CastAlbums.org: REVIEW: Marin Mazzie: Make Your Own Kind of Music – Live at 54 Below

Originally published on CastAlbums.org.

marinmazzieFor years, when you polled Broadway fans for their choices of singers they wished would record a solo album, Marin Mazzie‘s name would always top that list. Thanks to the good people at Broadway Records, the wait is over, and once you hear Make Your Own Kind of Music, recorded live at 54 Below, I’m sure you’ll agree it was worth the wait.

The album, recorded in live in February, 2015, takes us on a musical journey through Marin’s childhood, starting with a few numbers she recalls from her parents’ record collection (“Come On-A My House,” sexier than Rosemary Clooney ever imagined it, “That’s All,” and a Sammy Davis, Jr.-inspired “Begin the Beguine,” the set’s only show tune). From there, it’s all ’70s, from the Partridge Family to Barry Manilow, and Mazzie manages to avoid camp to give us knock-out renditions of each and every song.

Her sincere love for these songs pays off, elevating the material high above our fuzzy AM-radio memories. Yes, she even rescues “Midnight at the Oasis” from the kitschy punchline it’s been for decades, with help from a subdued arrangement by Dan Lipton. The pairing of her voice and the music of the 1970s Adult Contemporary charts turns out to be such a perfect pairing, this album will make you want to stop what you’re doing and write a Carly Simon jukebox musical for Ms. Mazzie. Just wait until you hear her phenomenal “That’s The Way I’ve Always Heard It Should Be.”

The album preserves just enough of the show’s patter for us to understand Mazzie’s fondness for these songs (and for the hairbrush she sang into and otherwise played with in her teenage years) without ever overwhelming the music. Music director Joseph Thalken keeps the band in the sweet spot between pop and cabaret, helping the songs feel fresh and theatrical without ever straying too far from the versions Mazzie fell in love with way back when. Thalken also provided about half the arrangements, along with Larry Lelli (who also plays drums on the album), Pete Donovan (the album’s bassist), Ted Firth, and Lipton. Thalken, Lelli, Donovan, and guitarist Nate Brown also prove to be capable backup singers when called upon.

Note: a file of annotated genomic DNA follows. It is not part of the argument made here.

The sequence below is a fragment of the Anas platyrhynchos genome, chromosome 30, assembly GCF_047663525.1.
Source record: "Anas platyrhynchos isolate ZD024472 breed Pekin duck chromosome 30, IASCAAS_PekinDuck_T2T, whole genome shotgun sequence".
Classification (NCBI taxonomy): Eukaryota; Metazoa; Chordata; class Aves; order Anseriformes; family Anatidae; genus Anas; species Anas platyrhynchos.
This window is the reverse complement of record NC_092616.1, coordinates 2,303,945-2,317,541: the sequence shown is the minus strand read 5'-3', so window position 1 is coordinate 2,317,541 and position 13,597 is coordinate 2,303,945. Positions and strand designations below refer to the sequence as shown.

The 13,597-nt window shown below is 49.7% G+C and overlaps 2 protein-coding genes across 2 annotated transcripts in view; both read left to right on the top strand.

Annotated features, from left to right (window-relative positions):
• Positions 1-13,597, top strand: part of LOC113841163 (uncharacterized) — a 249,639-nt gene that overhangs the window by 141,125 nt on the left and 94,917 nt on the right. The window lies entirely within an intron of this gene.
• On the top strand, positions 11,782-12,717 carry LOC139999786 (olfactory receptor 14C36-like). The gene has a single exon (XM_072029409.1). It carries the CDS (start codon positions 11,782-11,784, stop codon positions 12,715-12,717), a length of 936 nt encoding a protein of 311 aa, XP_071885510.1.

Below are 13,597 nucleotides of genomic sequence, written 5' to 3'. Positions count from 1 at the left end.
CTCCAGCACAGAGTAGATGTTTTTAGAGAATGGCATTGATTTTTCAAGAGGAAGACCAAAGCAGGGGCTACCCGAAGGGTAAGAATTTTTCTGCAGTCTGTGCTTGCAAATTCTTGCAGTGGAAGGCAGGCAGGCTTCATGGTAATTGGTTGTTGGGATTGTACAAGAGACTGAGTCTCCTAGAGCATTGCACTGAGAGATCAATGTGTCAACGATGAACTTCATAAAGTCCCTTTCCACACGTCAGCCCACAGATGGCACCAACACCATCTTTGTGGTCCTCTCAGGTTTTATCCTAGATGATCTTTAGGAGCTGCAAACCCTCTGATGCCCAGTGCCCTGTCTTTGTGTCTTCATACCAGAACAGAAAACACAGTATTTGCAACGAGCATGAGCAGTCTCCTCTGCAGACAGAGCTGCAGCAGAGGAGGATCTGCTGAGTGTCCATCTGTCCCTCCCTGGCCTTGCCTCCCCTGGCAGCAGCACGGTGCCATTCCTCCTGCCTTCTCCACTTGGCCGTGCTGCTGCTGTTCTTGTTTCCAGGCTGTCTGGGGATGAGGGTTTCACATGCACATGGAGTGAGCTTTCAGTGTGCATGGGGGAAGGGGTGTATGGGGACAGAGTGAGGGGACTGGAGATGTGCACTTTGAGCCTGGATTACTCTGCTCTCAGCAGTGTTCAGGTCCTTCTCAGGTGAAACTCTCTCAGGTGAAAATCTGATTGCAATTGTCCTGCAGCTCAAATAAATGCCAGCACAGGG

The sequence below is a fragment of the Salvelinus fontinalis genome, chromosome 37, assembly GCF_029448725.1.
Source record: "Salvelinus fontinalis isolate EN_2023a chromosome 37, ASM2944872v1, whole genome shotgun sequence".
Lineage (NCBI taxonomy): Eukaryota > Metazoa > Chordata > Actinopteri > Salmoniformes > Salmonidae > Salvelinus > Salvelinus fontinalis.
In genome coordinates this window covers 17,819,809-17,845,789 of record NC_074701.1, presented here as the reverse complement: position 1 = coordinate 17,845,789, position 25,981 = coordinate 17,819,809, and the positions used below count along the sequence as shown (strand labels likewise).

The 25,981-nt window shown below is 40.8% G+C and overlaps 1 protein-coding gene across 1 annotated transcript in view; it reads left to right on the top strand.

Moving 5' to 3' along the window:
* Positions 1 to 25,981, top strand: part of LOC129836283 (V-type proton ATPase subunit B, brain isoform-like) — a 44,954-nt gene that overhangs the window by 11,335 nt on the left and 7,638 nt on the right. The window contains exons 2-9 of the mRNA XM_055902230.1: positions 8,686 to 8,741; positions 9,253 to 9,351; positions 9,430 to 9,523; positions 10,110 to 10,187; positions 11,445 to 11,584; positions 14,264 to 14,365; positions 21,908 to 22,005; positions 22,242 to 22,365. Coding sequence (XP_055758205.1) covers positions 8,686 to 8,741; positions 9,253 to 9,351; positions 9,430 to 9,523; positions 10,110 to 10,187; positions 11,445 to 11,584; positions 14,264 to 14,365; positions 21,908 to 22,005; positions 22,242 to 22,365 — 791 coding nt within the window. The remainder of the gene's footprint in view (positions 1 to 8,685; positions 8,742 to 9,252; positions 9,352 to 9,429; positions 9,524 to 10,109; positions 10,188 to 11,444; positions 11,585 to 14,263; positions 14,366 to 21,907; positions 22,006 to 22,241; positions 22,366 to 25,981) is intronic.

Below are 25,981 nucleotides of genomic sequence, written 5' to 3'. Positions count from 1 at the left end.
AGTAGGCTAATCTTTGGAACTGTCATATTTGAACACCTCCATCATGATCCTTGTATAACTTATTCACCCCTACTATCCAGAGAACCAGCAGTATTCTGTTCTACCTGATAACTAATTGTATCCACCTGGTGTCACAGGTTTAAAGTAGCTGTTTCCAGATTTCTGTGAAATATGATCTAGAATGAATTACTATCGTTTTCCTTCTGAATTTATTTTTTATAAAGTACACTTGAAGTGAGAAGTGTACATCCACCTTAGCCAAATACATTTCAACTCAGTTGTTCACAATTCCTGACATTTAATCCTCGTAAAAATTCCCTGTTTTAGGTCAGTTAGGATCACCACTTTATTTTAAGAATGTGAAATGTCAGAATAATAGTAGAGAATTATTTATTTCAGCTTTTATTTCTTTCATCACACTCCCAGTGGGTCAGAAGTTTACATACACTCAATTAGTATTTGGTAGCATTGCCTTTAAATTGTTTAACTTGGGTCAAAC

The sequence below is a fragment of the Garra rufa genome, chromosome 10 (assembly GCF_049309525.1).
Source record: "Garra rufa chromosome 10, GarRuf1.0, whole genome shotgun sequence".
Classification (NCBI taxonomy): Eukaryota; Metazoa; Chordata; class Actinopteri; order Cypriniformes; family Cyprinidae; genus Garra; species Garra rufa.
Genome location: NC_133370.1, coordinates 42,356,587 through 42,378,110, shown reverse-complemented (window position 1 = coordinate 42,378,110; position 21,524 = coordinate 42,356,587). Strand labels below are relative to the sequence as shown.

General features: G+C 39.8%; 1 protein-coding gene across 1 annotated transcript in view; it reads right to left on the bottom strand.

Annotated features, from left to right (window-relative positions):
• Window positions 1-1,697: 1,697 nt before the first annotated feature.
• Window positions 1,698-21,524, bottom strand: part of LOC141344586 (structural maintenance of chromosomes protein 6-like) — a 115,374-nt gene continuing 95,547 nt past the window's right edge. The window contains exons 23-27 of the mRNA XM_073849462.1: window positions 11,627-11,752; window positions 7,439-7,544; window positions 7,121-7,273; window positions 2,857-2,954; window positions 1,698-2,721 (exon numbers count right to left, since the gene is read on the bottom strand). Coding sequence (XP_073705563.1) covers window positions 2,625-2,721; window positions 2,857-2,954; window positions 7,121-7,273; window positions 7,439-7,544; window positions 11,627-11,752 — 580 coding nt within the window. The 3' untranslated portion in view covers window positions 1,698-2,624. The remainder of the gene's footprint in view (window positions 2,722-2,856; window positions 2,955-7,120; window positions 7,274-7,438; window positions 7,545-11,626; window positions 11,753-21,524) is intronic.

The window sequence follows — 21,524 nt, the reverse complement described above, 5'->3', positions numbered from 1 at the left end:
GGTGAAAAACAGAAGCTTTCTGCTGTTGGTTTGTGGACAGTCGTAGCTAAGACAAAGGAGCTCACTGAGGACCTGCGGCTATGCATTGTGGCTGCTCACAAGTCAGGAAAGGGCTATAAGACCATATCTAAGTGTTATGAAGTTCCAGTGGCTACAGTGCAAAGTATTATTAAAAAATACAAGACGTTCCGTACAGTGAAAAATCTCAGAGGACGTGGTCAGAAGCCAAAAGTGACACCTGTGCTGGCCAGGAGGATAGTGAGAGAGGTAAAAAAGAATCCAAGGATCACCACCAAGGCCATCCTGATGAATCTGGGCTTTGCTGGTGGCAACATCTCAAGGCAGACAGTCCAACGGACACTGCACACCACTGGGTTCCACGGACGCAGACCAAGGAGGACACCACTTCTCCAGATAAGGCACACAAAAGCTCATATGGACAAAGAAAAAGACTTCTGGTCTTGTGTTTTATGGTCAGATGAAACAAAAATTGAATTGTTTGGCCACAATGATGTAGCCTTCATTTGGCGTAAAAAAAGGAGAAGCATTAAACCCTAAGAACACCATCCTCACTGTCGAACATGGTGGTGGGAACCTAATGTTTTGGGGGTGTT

This album is clearly a labor of love, and it shines through in every aspect, from the hand-lettered logo by Olivia Cook gracing the photo-rich package design by Robbie Rozelle (with gorgeous performance photos by Nathan Johnson) to the crystal-clear production and mixing by Aaron Ankrum. Much has been written about what a gift 54 Below has been to the New York cabaret community, but not enough has been said about how grateful we should all be for the Live at 54 Below series from Broadway Records. In an era when the economics of putting out albums of any type make the music business a perilous proposition, their commitment to capturing so many of this venue’s best shows deserves its own standing ovation.

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